Case in point is Peco Foods Inc., a high-quality poultry products producer based in Tuscaloosa, AL. This company is a fully integrated grower, processor and marketer that produces 24 million pounds of poultry per week.

Peco’s quality assurance and production personnel, along with plant management, analyzed plant floor data in an effort to continuously improve their processes. Previously, all data was recorded manually and took a lot of time to compile. Human error further complicated the process. This meant that instead of knowing as soon as a failure occurred or a process was out of control, management had to wait at least a day or more to view the data, which sometimes cost a lot of money.

At that point, Peco turned to CAT Squared for a turnkey solution using its proprietary software, handheld devices, stationary touchscreen computers and 55-in. flat screen monitors, which collect and display any type of data, including weights, sizes, temperatures, defects, yield percents, HACCP, GMPs, pre-operational sanitation, downtime, metal detection checks and more.

“Our flat screen monitors are encased in IP69K-rated stainless steel anti-moisture enclosures and provide plant floor associates a clear view of real-time data,” says Barbeire. “We also included onsite training, weekly status reports and 24/7 support.”

After implementing CAT Squared’s solutions, downgrade product percentages improved immediately by more than 1.5 percent. Because Peco makes about 75 percent less revenue on downgraded product, the 1.5 percent improvement generated a 100 percent return on investment for the installation in a matter of months.

CO2 stunning system

Meyn America, LLC of Ball Ground, GA has a long history in all aspects of poultry production, from live bird handling, slaughtering and evisceration to chilling, cutting, weighing, packaging and more.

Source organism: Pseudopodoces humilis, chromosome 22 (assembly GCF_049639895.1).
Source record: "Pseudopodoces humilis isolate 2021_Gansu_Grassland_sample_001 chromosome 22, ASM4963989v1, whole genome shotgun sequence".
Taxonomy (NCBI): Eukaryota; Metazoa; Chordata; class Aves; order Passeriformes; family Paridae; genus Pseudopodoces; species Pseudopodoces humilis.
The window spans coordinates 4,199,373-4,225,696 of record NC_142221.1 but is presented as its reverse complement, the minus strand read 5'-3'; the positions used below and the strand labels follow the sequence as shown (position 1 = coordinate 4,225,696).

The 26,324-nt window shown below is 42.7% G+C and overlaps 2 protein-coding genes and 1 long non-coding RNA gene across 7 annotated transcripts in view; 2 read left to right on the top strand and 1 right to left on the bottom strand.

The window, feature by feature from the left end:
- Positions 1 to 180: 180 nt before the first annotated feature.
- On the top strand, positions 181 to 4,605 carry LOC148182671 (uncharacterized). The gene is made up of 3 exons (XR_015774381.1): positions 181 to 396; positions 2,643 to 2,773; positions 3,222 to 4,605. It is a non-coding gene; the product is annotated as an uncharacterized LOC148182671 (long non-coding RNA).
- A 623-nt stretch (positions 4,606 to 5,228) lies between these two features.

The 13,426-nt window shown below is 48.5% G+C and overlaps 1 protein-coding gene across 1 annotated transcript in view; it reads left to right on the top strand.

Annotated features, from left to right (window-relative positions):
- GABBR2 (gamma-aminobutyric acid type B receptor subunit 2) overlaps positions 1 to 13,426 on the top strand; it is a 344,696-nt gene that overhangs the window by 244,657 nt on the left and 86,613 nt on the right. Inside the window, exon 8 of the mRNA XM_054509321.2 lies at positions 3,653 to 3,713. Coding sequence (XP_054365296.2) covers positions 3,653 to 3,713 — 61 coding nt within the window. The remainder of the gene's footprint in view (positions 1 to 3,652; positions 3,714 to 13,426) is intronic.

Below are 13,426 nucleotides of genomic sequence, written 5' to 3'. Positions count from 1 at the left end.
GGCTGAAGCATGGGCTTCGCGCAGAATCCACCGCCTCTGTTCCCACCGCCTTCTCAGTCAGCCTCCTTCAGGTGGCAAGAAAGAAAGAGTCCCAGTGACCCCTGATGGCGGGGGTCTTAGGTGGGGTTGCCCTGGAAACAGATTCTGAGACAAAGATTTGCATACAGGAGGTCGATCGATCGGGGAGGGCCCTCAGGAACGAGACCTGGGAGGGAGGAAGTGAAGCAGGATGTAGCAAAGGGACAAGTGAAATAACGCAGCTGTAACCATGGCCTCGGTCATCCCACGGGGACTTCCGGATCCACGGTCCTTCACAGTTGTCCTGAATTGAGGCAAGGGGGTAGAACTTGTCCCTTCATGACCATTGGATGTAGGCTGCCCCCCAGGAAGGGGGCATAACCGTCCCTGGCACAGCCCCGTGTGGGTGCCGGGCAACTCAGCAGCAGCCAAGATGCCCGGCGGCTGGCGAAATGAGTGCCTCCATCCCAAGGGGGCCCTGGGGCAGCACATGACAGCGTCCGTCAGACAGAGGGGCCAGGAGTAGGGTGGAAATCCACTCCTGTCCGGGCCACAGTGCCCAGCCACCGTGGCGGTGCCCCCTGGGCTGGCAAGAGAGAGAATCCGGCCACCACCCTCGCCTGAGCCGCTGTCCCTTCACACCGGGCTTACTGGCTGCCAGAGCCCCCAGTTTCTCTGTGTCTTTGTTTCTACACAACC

“Back in the ‘70s, Meyn was the first to launch a 180° evisceration unit onto the market,” says Scott Russell, Americas executive vice president sales and marketing. “Recent developments featuring advanced automation include the Meyn multi-stage CO2 stunning system, which incapacitates birds in the container before unloading, and the Meyn rapid deboner, which handles birds with or without wings and breast caps at 6,000 per hour.”

When Meyn developed its new CO2 stunning system (a co-development with Praxair Inc.), a lot of attention was given to animal welfare. Birds remain in the drawer or container during stunning, meaning the handling and transport of active birds is eliminated. This reduces handling stress and risk of injury. The closed cabinet construction allows for the CO2 concentration to be managed perfectly at every stage of the process. This ensures a humane stun and improves product quality.

In October, the company introduced the TDS thigh deboning solution M 1.0, which is based on a carousel principle and comes in three models, with capacities ranging from 3,600 to 7,200 thighs per hour.